North Carolina Warrant Search – Outstanding & Active Warrants in NC – Us Warrants

North Carolina Warrant Search – Outstanding & Active Warrants in NC

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The North Carolina Statutes, section 15A-304 gives the definition of an arrest warrant and information on when such an order ought to be released along with details on how it should be served. In keeping with this chapter of the state penal code, active warrants for arrests can be defined as orders that direct police officers to arrest and hold a person in custody till he can be brought before the tribunal for a bail hearing.

Arrest warrants from North Carolina comprise of a statement of the crime along with the document that commands the detention of the accused. When an arrest order is issued in a criminal case, there is reasonable certainty that its release is based on the establishment of probable cause.

The information presented in writing and under oath or affirmation while requesting the court to issue a warrant is used to ascertain that there is indeed reason enough to suspect that the person who is being accused of the criminal indiscretion was responsible for the act.

When does the judiciary grant an active warrant to the cops?

In North Carolina, an active warrant can be released in place of a summons or subsequent to the appearance notice depending on the circumstances that surround the case and the history of the defendant. For instance, if it can be reasonably assumed that the defendant will obey the summons and show up at the ordered place and time, the magistrate will have no reason to issue a warrant sanctioning his arrest.

However, if the person in question has a history of not obeying judicial directives or already has an outstanding warrant in his name, the court will issue an arrest order against this individual. If the crime that the offender is being charged with is a misdemeanor, a warrant will be issued only if the offense is serious enough to merit the release of such a directive. As far as arrests go, the same rule applies to misdemeanors as those for felonies, if the crime is commissioned in the presence of an officer of the law, the perpetrator can be detained without a warrant.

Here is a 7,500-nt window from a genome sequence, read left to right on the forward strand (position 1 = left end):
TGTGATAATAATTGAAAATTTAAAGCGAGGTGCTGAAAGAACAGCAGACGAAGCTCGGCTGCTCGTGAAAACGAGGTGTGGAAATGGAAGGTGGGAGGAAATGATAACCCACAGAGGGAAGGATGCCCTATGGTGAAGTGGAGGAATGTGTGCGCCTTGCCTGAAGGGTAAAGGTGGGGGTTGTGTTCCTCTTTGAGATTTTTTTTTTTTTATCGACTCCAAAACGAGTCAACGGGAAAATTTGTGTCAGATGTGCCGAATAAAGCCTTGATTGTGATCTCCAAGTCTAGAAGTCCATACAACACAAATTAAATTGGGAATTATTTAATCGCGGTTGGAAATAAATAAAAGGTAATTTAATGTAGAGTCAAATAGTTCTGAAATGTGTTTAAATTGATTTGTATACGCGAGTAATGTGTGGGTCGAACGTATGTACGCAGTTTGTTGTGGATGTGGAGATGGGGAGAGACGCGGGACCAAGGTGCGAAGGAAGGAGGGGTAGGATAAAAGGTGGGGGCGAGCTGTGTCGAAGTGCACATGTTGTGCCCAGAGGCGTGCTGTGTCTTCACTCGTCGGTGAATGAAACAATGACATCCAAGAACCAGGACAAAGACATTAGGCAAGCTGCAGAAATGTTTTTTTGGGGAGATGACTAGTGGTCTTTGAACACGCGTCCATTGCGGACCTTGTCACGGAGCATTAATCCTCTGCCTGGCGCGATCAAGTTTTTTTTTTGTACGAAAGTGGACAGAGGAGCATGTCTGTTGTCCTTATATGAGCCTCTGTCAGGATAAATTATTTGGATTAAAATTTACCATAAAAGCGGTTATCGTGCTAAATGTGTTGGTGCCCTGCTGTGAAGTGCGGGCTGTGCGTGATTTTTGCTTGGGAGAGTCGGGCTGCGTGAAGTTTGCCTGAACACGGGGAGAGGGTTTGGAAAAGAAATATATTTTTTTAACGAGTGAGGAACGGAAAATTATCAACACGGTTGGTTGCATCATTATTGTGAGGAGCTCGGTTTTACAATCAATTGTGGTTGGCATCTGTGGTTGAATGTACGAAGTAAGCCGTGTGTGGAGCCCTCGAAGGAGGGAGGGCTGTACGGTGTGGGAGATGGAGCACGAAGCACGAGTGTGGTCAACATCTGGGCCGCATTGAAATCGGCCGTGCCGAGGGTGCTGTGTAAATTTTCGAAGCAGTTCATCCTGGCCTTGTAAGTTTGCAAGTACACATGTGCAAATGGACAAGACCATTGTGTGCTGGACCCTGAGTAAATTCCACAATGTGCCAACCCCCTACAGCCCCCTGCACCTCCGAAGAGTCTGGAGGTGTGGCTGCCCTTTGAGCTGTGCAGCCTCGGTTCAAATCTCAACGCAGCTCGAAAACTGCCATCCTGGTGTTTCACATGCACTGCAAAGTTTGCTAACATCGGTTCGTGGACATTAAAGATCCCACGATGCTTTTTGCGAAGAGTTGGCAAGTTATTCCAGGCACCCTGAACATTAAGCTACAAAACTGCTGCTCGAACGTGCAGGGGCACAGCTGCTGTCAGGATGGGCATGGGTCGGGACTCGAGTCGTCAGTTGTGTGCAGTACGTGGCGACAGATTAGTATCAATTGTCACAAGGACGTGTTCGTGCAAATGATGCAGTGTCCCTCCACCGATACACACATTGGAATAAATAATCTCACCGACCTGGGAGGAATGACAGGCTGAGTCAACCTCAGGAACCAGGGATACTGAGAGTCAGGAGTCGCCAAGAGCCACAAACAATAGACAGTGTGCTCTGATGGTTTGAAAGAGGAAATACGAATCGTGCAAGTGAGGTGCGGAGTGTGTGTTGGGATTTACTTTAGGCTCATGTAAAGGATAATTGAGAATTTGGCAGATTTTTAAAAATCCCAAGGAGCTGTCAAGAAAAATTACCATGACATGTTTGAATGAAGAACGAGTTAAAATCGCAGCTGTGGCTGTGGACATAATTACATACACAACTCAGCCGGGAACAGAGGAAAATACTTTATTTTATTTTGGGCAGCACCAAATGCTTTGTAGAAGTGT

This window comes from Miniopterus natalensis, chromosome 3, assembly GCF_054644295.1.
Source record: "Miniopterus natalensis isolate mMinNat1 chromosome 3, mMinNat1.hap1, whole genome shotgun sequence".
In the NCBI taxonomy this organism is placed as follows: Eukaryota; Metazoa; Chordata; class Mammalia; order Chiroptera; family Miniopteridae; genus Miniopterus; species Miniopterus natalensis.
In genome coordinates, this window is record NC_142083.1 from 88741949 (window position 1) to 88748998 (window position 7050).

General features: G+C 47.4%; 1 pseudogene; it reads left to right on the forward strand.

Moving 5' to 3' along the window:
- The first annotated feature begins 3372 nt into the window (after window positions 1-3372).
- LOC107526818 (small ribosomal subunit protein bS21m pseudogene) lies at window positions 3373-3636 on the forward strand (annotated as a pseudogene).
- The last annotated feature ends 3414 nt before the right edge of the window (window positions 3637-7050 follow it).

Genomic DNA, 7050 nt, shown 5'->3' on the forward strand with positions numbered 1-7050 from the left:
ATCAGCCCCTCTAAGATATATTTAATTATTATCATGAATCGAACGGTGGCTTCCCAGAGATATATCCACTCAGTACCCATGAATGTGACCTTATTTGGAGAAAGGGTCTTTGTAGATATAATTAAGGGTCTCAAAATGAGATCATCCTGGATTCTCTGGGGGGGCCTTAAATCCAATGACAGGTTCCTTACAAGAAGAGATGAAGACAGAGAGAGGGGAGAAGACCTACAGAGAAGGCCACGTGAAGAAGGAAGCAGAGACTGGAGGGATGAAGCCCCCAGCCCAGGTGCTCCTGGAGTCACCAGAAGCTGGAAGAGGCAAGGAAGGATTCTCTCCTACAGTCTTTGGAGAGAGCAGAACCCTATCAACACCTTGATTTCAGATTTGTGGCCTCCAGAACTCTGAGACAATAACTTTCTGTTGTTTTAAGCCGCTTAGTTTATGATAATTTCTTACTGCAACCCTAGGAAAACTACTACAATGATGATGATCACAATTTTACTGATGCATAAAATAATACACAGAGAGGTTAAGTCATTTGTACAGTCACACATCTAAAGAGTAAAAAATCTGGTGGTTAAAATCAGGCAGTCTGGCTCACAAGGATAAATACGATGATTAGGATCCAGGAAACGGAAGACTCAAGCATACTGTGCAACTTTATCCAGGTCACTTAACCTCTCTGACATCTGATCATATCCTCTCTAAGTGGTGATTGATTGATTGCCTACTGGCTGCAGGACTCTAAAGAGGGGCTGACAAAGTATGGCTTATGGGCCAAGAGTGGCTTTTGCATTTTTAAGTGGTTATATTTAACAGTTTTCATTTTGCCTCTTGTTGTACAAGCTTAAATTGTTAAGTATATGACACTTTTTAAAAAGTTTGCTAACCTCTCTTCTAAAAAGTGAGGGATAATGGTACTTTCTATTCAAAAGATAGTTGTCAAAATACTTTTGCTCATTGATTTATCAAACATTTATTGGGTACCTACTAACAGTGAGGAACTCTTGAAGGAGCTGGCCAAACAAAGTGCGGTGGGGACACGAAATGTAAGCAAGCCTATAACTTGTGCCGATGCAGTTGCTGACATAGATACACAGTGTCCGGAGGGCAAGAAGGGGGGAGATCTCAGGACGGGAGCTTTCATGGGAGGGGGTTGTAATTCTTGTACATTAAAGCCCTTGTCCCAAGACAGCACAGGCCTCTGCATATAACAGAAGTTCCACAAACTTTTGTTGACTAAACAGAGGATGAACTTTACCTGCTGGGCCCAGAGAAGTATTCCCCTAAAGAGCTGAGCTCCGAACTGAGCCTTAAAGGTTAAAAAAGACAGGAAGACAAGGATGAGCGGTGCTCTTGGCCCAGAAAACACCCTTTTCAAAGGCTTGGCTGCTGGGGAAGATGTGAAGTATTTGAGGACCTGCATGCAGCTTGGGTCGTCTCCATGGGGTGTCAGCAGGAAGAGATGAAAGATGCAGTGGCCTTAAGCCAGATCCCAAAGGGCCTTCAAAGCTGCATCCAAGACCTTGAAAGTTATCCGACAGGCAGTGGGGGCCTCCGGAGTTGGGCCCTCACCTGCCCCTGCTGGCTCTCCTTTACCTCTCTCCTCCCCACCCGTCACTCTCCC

The powers that peace officers can get when acting under NC outstanding warrants

An arrest is said to have been made when a person submits himself into custodial detention of his own accord and if a peace office has to use physical force to remand this person into detention. When acting under an active warrant, the arresting officer has to identify himself as an agent of the law, state that the arrestee is being taken into police custody and mention the reasons why he is being arrested.

This process holds when an arrest is made through the use of a warrant and even when a person is being detained based on probable cause of his involvement in a criminal act. The only time this procedure can be done away with is if the reasons for the arrest of an offender are obvious as he is being taken into custody from the crime scene or after committing an illicit act.

Outstanding warrants from North Carolina are not bound by geographic restrictions or time limitations; this means that, depending on the gravity of the crime in question, the suspect can be picked up from any state in the country, if there is a warrant out in his name. Also, arrest warrants do not lapse, so the person in whose name the order has been issued can be detained at any point in time after the release of the directive.

Conducting a warrant search in North Carolina

Finding information on arrest orders and bench warrants in North Carolina will involve taking a trip down to the office of the clerk of court. This is the judicial agency that is in charge of maintaining the court dockets database. As such, they are the keepers of all court records including information on cases handled by the criminal tribunals in the area.

While, it is possible to get county specific crime records from this agency, there is no provision available at this time for conducting state wide inquiries for arrest records and warrants. You can also request the local sheriff’s office to offer crime history information. Although both the office of local law enforcement and the county clerk have all information pertaining to a criminal matter, access to this data is limited to officers of justice agencies.

Civilians are only given details on convictions and arrests, so you will not be able to find information on the release of other judicial instruments like search warrants that may have been released against the subject.

To get a personal background report, use the review packet available at and take the duly filled forms to the office of the clerk of court with a $25 fee.

You can also access crime data from third party vendors recommended by the North Carolina Courts Administrative office; a list of these companies is available at The website of the North Carolina Court System at offers extensive information on conducting personal and third party background checks.

Alternatively, you can use the website of the Department of Corrections for information on arrest warrants that have already been served; this site can be visited at For a most wanted list, you can approach the local police precinct office.

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